Fear In The Time Of Plague by William Klein

When facing the enemy during the Battle for Lake Erie, Oliver Hazard Perry dispatched, “We have seen the enemy and it is us.” Perry understood in no uncertain terms that the human condition is wrought with frailties and in times of war those frailties will come to light.

Great minds that have changed the world have confronted this idea. It is the very thing that makes philosophies.  Some would argue that we are always working toward being actualized. Dr. Viktor Frankl says self-actualization is “poppycock” or words to that effect.  “Meaning” is the key to survival.  Self-actualization is aspirational whereas recognizing meaning is purposeful.

Whatever the case may be, we are facing ourselves in unusual ways.

In this time where we are stuck inside and delving into our own self-involvement, we are forced into facing things about ourselves we may not want to face. We are forced to face things about ourselves that we don’t like. We are forced to reconcile with those parts that we have avoided looking at due to our business interests or survival interests.

A good friend of mine once taught me, “Everything outs in life.”  If we are not honest with ourselves, the lies we have created will be our undoing and will manifest in our actions. Wise words.

It begs the questions, “What are the lies you’ve been telling yourself? What are the truths you’ve been putting off exploring due to fear? What are the very things that have held you back from being true to the person you’ve been called to be?”

What an opportunity for growth.  As I confront myself during Lent and challenge myself to see where I can improve, I am face to face with my own insecurities.  I confront mortality and the fleeting nature of life when I consider how my actions may harm the ones I love.  My decision to serve others may compromise the immune systems of those who have provided life and served me selflessly.

Those who fail to see this, need to reconcile with the morality of their actions. God bless the nurses and doctors and those who put themselves out there with an oath to serve.

I feel guilt having abandoned those people I’ve been serving and have considered myself a “nonessential” to physically serve while I continue to serve my students online mentally and spiritually.

I heard the news of a Lyft driver who begged people not to go out into public if you are sick.  He was forced to work to make a living for his family. A passenger entered his car coughing and sickly.  A week later the driver, a thirty-something father of two, was dead due to the coronavirus. Was this sick person self aware enough to take into account that he might be infecting someone who was needed?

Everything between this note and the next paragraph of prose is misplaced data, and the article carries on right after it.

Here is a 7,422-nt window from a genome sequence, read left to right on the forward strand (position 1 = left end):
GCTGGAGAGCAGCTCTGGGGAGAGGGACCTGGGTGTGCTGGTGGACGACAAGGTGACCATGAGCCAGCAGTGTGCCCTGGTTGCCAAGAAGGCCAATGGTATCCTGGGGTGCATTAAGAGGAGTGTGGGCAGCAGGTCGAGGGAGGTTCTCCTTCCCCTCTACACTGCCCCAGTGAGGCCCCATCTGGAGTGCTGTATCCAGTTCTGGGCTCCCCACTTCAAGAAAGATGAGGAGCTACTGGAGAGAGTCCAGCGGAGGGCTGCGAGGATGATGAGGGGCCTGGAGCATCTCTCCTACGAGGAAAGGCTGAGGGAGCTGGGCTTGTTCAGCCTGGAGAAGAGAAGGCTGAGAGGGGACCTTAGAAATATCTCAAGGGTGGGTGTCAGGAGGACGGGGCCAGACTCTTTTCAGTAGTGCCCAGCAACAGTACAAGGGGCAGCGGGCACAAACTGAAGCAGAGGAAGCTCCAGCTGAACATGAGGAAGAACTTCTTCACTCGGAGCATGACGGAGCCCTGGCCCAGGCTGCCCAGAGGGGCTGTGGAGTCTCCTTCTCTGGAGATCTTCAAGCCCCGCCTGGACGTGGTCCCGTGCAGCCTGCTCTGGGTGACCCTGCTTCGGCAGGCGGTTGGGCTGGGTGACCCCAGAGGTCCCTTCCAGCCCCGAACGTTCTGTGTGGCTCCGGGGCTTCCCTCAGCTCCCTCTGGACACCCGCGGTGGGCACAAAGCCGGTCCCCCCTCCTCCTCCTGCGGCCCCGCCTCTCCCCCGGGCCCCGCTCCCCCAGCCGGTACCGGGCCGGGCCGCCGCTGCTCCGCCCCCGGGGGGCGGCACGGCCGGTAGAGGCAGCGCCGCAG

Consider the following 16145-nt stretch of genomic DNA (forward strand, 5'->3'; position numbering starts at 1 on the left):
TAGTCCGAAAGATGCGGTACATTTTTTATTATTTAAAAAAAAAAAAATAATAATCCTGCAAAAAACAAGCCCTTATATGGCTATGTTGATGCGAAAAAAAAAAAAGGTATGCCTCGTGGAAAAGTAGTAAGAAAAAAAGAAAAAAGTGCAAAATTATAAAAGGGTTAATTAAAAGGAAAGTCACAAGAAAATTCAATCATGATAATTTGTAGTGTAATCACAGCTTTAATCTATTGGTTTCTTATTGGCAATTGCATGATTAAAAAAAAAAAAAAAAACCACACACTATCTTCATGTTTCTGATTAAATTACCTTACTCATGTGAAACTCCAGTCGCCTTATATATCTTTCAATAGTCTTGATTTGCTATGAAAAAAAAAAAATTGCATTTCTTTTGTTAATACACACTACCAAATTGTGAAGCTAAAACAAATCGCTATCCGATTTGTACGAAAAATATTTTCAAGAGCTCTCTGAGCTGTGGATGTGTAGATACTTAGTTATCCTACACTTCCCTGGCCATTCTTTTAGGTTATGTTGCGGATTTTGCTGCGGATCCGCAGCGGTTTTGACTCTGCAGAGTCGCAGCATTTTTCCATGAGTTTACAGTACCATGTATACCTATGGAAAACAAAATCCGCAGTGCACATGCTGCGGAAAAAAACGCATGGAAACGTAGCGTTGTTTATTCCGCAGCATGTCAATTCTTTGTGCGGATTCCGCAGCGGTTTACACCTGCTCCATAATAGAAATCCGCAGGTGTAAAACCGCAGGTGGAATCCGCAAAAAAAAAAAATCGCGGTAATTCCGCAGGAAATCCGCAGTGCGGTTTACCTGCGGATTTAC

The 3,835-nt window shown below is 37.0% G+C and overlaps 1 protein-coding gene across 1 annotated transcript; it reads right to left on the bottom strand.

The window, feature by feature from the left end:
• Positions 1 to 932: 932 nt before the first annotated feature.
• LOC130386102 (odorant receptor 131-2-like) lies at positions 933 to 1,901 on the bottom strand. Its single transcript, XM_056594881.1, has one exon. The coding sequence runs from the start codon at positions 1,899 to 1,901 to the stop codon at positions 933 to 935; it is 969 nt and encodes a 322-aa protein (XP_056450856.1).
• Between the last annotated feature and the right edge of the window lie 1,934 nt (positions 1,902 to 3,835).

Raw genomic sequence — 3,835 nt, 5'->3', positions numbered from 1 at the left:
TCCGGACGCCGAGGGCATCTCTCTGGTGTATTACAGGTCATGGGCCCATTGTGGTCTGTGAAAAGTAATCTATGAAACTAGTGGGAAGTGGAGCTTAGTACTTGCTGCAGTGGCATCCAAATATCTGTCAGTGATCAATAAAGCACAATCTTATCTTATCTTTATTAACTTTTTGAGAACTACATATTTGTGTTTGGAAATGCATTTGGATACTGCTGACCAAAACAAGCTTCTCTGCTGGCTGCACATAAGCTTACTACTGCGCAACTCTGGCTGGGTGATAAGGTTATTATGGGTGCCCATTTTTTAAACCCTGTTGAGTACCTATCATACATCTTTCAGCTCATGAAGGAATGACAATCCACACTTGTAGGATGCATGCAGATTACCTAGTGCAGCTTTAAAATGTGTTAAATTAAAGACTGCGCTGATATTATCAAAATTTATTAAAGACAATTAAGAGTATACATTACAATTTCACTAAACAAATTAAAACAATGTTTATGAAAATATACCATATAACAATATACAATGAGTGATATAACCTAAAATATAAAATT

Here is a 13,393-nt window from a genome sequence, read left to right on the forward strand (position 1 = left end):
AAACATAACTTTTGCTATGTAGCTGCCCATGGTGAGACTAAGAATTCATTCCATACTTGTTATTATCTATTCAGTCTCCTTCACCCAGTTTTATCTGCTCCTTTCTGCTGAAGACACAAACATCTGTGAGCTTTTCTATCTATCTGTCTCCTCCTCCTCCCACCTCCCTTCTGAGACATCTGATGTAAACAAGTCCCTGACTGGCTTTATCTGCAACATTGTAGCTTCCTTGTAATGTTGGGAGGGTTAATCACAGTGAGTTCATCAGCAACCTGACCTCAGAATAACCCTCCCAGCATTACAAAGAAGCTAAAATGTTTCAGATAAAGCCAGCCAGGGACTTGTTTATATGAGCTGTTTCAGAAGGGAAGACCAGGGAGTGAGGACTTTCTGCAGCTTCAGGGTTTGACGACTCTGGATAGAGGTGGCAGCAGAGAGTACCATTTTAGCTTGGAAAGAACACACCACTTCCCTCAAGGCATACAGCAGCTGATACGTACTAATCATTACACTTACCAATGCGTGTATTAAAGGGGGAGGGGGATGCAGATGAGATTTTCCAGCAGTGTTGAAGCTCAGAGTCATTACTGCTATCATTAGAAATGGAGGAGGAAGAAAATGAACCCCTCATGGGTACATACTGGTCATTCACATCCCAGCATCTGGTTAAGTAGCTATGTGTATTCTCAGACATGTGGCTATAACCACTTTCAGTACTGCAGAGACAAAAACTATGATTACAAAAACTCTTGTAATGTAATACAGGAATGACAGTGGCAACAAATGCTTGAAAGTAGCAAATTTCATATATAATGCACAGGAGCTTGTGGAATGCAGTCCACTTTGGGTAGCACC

I see these people who are considered “essential employees” at supermarkets helping us to take care of our basic food needs, and wonder how much they are being paid to be on the front lines.  I think of people who are going to be losing their jobs as a result of this virus and may not return to work.

I think of people that are preparing food who do not have health care and are putting themselves out there. What will they do if someone in their family is sick?  Will they have the money to attend to this or will they be another statistical fatality due to a utilitarian decision that is made by a doctor or nurse due to a shortage of respirators and masks?

Did the senator who was being tested really need to use the gym and jeopardize others? Did he ever consider that someone who was cleaning up after him might contract something if he, in fact, tested positive? The senator noted that he didn’t have the symptoms but was tested the day before. Being a doctor no less, one would wonder what he was thinking?  He did test positive.

The president standing close to others when he is telling us to stand six feet apart, shaking hands when we are told to avoid touching others. The fact that the president doesn’t need to wear a mask, but is telling us we need to wear one, begs the question, “Does this guy think he’s superhuman and above falling ill to the virus?”

“Every knee will bend.” There are multiple instances where this phrase comes into play in scripture.  This phrase tells us that we will have no choice but to face the unknown and reconcile with our feelings about where we are going.

Every time this idea of facing fear is mentioned, whether in scripture or literature, it brings with it a leap in attaining a new level of conscious awareness that there is something more.

As hard as it is, this quarantine that has been imposed on our society has afforded us the opportunity to see something more. It is a scary prospect to face the unknown, but historically speaking, the more we face those fears and demons that haunt us the better off we’ve become as a society.

The same is true for us.  When we face the demons that have disrupted our lives for so long and worked through confronting them honestly, something great comes from it.  Read any Eugene O’Neill play and one can see how this changes souls and disturbs the air in profound ways.

If we are truly honest with ourselves, we will see the flaws of our society and the neurosis that has created these problems.  If we are honest with ourselves, we will see that leaders have failed us by telling us “do as I say, not as I do.”

We need to turn within, reflect on the deeper meaning of what life is to us and “Do as we say and say as we do.”

 

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